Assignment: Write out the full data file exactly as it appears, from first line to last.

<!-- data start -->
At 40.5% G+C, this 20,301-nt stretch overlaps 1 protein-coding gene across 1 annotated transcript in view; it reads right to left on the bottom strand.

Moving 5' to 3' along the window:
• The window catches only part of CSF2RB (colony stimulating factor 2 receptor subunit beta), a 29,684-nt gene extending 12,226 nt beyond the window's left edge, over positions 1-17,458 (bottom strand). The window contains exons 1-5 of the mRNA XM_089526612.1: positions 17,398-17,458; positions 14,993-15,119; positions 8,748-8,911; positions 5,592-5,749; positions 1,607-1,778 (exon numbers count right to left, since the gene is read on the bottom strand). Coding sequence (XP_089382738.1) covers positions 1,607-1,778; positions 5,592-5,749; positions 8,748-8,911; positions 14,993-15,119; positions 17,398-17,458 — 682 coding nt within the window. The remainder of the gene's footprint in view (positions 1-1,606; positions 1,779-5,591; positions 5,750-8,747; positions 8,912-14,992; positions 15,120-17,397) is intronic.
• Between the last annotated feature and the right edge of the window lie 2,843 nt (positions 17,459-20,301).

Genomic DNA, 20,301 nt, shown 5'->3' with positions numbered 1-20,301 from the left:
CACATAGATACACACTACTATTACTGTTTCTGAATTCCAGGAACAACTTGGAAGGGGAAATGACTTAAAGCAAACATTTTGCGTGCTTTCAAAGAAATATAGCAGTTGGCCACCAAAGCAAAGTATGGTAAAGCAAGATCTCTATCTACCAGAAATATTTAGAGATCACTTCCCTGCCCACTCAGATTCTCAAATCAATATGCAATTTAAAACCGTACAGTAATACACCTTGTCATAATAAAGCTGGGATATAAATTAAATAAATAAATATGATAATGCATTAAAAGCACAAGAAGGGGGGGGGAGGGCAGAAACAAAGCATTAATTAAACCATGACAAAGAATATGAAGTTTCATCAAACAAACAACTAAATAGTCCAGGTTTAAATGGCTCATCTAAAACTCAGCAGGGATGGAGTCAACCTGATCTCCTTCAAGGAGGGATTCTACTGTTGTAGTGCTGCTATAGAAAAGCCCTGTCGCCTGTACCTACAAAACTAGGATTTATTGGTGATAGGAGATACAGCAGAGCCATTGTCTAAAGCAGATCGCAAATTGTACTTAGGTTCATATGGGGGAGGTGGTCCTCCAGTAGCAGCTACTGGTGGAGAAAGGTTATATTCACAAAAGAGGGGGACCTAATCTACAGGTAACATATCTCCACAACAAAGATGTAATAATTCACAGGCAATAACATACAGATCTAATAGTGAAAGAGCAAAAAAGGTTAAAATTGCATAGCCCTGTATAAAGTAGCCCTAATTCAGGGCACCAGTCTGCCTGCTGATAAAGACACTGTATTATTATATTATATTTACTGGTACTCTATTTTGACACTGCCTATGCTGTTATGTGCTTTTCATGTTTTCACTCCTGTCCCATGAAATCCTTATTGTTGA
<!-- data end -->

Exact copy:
At 40.5% G+C, this 20,301-nt stretch overlaps 1 protein-coding gene across 1 annotated transcript in view; it reads right to left on the bottom strand.

Moving 5' to 3' along the window:
• The window catches only part of CSF2RB (colony stimulating factor 2 receptor subunit beta), a 29,684-nt gene extending 12,226 nt beyond the window's left edge, over positions 1-17,458 (bottom strand). The window contains exons 1-5 of the mRNA XM_089526612.1: positions 17,398-17,458; positions 14,993-15,119; positions 8,748-8,911; positions 5,592-5,749; positions 1,607-1,778 (exon numbers count right to left, since the gene is read on the bottom strand). Coding sequence (XP_089382738.1) covers positions 1,607-1,778; positions 5,592-5,749; positions 8,748-8,911; positions 14,993-15,119; positions 17,398-17,458 — 682 coding nt within the window. The remainder of the gene's footprint in view (positions 1-1,606; positions 1,779-5,591; positions 5,750-8,747; positions 8,912-14,992; positions 15,120-17,397) is intronic.
• Between the last annotated feature and the right edge of the window lie 2,843 nt (positions 17,459-20,301).

Genomic DNA, 20,301 nt, shown 5'->3' with positions numbered 1-20,301 from the left:
CACATAGATACACACTACTATTACTGTTTCTGAATTCCAGGAACAACTTGGAAGGGGAAATGACTTAAAGCAAACATTTTGCGTGCTTTCAAAGAAATATAGCAGTTGGCCACCAAAGCAAAGTATGGTAAAGCAAGATCTCTATCTACCAGAAATATTTAGAGATCACTTCCCTGCCCACTCAGATTCTCAAATCAATATGCAATTTAAAACCGTACAGTAATACACCTTGTCATAATAAAGCTGGGATATAAATTAAATAAATAAATATGATAATGCATTAAAAGCACAAGAAGGGGGGGGGAGGGCAGAAACAAAGCATTAATTAAACCATGACAAAGAATATGAAGTTTCATCAAACAAACAACTAAATAGTCCAGGTTTAAATGGCTCATCTAAAACTCAGCAGGGATGGAGTCAACCTGATCTCCTTCAAGGAGGGATTCTACTGTTGTAGTGCTGCTATAGAAAAGCCCTGTCGCCTGTACCTACAAAACTAGGATTTATTGGTGATAGGAGATACAGCAGAGCCATTGTCTAAAGCAGATCGCAAATTGTACTTAGGTTCATATGGGGGAGGTGGTCCTCCAGTAGCAGCTACTGGTGGAGAAAGGTTATATTCACAAAAGAGGGGGACCTAATCTACAGGTAACATATCTCCACAACAAAGATGTAATAATTCACAGGCAATAACATACAGATCTAATAGTGAAAGAGCAAAAAAGGTTAAAATTGCATAGCCCTGTATAAAGTAGCCCTAATTCAGGGCACCAGTCTGCCTGCTGATAAAGACACTGTATTATTATATTATATTTACTGGTACTCTATTTTGACACTGCCTATGCTGTTATGTGCTTTTCATGTTTTCACTCCTGTCCCATGAAATCCTTATTGTTGA